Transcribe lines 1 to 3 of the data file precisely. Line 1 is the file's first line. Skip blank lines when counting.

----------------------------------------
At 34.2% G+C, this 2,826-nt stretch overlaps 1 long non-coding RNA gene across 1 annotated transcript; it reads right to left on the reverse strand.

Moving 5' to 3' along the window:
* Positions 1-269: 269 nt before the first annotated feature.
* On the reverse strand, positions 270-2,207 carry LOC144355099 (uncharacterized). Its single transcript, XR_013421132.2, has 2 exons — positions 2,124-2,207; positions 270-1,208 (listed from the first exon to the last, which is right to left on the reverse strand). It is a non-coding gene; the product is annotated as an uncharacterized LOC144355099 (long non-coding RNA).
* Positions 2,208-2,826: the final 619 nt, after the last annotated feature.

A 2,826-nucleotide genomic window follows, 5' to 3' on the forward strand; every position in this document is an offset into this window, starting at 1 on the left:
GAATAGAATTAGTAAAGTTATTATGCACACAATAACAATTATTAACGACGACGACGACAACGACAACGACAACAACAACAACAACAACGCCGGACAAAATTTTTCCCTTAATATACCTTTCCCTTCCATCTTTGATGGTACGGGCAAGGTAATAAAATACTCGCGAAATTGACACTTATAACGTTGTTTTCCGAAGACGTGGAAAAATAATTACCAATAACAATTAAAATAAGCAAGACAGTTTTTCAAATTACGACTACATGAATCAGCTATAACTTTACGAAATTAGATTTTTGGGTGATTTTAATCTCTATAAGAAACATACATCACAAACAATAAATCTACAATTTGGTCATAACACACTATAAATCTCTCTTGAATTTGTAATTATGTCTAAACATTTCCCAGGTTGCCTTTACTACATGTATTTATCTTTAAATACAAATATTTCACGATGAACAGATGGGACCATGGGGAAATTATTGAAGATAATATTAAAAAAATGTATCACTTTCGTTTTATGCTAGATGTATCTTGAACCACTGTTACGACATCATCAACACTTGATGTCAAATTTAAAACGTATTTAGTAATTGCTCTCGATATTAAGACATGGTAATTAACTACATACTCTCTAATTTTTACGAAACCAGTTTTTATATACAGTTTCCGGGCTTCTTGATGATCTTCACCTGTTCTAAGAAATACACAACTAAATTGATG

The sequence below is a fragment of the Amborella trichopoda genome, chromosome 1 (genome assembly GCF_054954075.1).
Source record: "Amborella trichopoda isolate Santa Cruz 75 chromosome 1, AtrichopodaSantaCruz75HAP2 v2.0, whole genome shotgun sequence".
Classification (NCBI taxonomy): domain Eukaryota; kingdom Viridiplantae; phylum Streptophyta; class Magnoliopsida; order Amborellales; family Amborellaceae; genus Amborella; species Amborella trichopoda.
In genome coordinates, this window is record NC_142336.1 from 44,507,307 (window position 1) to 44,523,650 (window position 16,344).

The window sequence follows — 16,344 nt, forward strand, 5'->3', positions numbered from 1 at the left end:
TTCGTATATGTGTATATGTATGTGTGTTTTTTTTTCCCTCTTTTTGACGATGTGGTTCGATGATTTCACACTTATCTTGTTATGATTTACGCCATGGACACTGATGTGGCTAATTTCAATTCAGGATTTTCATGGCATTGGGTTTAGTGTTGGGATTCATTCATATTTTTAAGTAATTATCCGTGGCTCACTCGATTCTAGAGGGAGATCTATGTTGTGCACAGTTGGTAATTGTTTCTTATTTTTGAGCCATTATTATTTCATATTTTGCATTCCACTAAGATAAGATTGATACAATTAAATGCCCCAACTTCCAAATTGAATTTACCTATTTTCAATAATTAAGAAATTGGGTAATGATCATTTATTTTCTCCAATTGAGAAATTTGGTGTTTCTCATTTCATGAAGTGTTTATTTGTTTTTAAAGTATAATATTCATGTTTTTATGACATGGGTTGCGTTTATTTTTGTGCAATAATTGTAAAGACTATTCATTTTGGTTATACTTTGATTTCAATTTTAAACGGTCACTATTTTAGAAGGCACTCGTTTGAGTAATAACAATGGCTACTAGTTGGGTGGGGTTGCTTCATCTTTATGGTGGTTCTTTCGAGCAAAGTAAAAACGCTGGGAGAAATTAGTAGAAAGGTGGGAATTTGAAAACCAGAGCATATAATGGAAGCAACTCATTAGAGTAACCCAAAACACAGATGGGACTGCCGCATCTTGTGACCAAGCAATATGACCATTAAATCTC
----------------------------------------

At 34.2% G+C, this 2,826-nt stretch overlaps 1 long non-coding RNA gene across 1 annotated transcript; it reads right to left on the reverse strand.

Moving 5' to 3' along the window:
* Positions 1-269: 269 nt before the first annotated feature.